Prose

Probably most literature that is read today is written in prose, that is in non-metrical, ‘ordinary’ language. This has not always been the case. It is only with the growing popularity of the novel and a corresponding expansion of the market for literature throughout the eighteenth and nineteenth centuries that prose gained this prominent position as a suitable language for literature. In this section the focus will be on narrative prose, that is, prose literature which tells a story

Story and Discourse

Theorists of narrative have long been in agreement that there are at least two levels in a narrative text: Something happens and this something is related in a certain way. There is, in other words, a WHAT (What is told?) to be considered and a HOW (How is it told?). These two levels have been given different names by different critics (for an overview of various terminologies see Korte 1985). The distinction made by a theory of criticism called structuralism has proved one of the most influential ones in recent years. In structuralist terminology the WHAT of the narrative is called story, the HOW is called discourse (see Chatman 1978: 19, who follows structuralists like Roland Barthes, Gérard Genette, Tzvetan Todorov).

  story (What is told?)
narrative  
  discourse (How is it told?)

For analysis, these two levels need to be further subdivided.


Story

The story consists of events (things that happen) and so-called existents, the characters that make things happen or have things happen to them and the setting, meaning the place where things happen. Events can be either brought about actively, in which case they are called actions (one character kills another one), or they just happen (someone dies of a heart-attack).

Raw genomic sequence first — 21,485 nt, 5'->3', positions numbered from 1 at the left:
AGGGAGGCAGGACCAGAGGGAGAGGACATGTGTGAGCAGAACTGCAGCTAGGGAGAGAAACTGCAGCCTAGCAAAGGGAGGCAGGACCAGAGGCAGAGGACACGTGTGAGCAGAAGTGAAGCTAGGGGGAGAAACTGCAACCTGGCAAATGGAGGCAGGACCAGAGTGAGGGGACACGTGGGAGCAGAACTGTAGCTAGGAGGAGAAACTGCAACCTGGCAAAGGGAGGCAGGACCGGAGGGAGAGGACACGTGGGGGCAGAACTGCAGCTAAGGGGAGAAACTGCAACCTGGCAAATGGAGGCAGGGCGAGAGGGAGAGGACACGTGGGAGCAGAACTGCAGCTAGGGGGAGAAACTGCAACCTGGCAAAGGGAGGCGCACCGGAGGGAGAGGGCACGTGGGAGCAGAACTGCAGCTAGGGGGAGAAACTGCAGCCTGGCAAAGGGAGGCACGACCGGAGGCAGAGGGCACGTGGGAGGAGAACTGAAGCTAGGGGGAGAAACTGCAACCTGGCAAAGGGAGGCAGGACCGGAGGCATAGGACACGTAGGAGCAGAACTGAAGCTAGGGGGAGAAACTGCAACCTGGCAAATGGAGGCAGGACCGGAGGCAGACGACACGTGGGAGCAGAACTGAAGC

actions
      events  
        happenings
  story      
      characters
narrative   existents  
        space/setting
  discourse      

Each of these elements can be approached with different tools of analysis (story/plot, character, space).

Discourse

Discourse is the category that comprises various elements of transmission. Strictly speaking, it is only discourse that is directly accessible to us, since we only learn about the story via discourse. Elements of discourse thus determine our perception of the story (what ‘actually’ happened). In the analysis of discourse one tries to determine how certain effects are achieved.

The focus of analysis are questions such as: What is the narrative situation? Whose point of view is presented? Which narrative modes are employed? How are the thoughts of characters transmitted? How is the chronology of events dealt with? How is style used? These elements are always used to certain effects. For instance, how it is that the reader tends to identify with one character and not with another? The analysis of elements of discourse reveals how the reader is ‘manipulated’ into forming certain views about the story.

  story  
    plot
narrative   narrative voices (who speaks?)
    focalisation (who sees?)
  discourse narrative modes
    representation of consciousness
    time
    style

Each of these elements will be explained in detail under their respective headings.



Key-Terms:


story
event
existent
discourse